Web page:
Definition & Facts
Benign tumors are typically confined to one area of the body and non-life-threatening though can cause problems if they press upon other body tissue or obstruct organ function. Pre-malignant tumors may not spread or harm surrounding tissue immediately but can eventually turn into cancer. Malignant tumors, also called cancer, destroy tissue and can spread throughout the body, are more difficult to diagnose, and can be fatal. Cancer can occur in any part of the body, and there are over 100 types of cancer.
Symptoms & Complaints
When growing internally, both benign and malignant tumors can be difficult to detect because they can be either asymptomatic or their symptoms are similar to those caused by many other conditions. However, many of the following symptoms together can be a potential red flag for the presence of malignant tumors:
- Unexplained weight loss
- Skin changes - i.e. color change, itching, reddened skin, or excessive hair growth
Benign tumors can result from abnormal cell growth (neoplasia) which is usually caused by cell mutations in DNA. The mutations that cause malignant tumors have many possible causes, including hereditary causes and linkages to certain lifestyle risk factors. For instance, smoking greatly increases the risk for lung cancer just as too much sun exposure can lead to skin cancer. Other causes and risk factors of cancer include leading a sedentary lifestyle, alcohol consumption, age, family history, other health conditions, and environmental conditions.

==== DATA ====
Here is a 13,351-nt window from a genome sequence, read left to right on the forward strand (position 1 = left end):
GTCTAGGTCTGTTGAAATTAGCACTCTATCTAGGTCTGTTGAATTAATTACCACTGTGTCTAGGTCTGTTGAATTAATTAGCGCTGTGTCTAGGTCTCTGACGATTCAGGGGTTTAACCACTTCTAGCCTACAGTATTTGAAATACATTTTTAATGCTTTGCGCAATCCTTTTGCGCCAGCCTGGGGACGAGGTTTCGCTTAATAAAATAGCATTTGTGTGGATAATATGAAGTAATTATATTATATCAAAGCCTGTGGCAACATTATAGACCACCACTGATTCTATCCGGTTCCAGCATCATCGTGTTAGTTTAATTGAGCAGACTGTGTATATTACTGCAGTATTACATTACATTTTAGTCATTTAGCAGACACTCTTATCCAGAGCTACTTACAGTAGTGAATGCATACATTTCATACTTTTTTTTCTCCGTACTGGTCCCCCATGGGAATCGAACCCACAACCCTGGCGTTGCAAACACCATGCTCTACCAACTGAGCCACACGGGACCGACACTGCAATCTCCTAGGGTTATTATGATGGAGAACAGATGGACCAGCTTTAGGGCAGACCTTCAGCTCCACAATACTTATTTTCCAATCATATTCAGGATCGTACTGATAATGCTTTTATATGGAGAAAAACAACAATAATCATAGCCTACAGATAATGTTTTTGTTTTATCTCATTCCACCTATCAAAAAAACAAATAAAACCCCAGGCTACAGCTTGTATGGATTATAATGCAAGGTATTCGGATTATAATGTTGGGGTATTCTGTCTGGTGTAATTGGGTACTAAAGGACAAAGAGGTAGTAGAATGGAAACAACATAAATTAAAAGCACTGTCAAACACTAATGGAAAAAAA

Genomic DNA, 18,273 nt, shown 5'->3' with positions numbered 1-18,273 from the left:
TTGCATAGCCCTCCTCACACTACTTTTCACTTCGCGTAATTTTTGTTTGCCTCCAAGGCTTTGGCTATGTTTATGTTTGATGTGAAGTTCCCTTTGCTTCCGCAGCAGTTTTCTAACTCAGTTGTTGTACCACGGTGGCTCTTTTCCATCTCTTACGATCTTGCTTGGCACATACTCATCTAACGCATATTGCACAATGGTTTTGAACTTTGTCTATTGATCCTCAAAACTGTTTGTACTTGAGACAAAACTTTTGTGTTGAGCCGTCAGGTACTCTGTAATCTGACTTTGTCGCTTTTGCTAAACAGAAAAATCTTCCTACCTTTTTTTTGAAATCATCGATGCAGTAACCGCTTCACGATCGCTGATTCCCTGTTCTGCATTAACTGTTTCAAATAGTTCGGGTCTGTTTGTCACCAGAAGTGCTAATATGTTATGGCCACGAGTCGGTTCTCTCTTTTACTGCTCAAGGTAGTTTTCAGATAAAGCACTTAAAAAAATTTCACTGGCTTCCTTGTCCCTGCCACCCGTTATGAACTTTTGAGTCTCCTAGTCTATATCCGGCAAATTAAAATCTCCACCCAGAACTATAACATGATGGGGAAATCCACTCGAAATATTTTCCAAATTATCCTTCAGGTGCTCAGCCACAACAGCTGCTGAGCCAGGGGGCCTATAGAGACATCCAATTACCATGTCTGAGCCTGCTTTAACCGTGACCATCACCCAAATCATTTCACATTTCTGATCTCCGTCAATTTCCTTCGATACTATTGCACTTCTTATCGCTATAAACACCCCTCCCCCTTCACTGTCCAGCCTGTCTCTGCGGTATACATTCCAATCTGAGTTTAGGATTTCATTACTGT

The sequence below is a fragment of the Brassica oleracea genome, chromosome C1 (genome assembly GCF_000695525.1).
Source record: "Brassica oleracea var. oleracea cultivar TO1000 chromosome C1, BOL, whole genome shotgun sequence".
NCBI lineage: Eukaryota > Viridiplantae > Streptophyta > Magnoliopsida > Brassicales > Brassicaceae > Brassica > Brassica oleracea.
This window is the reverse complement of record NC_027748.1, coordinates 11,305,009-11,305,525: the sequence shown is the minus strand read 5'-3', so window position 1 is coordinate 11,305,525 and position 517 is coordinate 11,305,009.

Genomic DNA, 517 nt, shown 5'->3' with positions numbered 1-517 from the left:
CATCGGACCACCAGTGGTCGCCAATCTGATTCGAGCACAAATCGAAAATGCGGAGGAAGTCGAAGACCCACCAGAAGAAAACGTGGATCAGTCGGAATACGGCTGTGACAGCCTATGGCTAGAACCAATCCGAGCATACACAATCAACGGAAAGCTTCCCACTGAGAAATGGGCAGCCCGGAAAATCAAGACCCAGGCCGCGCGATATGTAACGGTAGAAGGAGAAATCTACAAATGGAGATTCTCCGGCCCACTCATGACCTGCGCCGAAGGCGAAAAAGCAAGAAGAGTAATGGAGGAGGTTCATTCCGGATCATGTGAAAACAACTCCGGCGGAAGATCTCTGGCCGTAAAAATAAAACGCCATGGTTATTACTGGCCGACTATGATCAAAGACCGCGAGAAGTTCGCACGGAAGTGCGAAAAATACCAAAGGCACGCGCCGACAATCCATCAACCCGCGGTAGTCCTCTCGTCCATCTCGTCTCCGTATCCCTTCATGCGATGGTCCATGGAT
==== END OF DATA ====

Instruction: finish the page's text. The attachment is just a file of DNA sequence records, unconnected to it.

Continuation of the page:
Diagnosis & Tests
If signs and symptoms are present, tests may be conducted in order to diagnose or rule out cancer. Typically, cancer is diagnosed by an expert looking at a tissue sample of the tumor, called a biopsy, under a microscope. Tests that examine the cells' protein make-up and DNA can also aid in diagnosis.
Types of biopsies that can be done in diagnostic testing include:
- Needle biopsy - fine needle aspiration and core biopsy
- Excisional biopsy (incisional biopsy)
- Endoscopic biopsy
- Skin biopsies
- Lymph node biopsy
Treatment & Therapy
Depending on their size, location, and the health risk they pose, benign tumors can be excised, or surgically removed. If they do not pose a health risk, they can be left alone. Surgery is often used to remove malignant tumors if they can be isolated enough to extract all at once. Surgeons typically try to remove as much of the cancer as possible, especially if the surgery will be followed by another method of treatment. Radiation and chemotherapy are used quite often to destroy cancer cells.
Prevention & Prophylaxis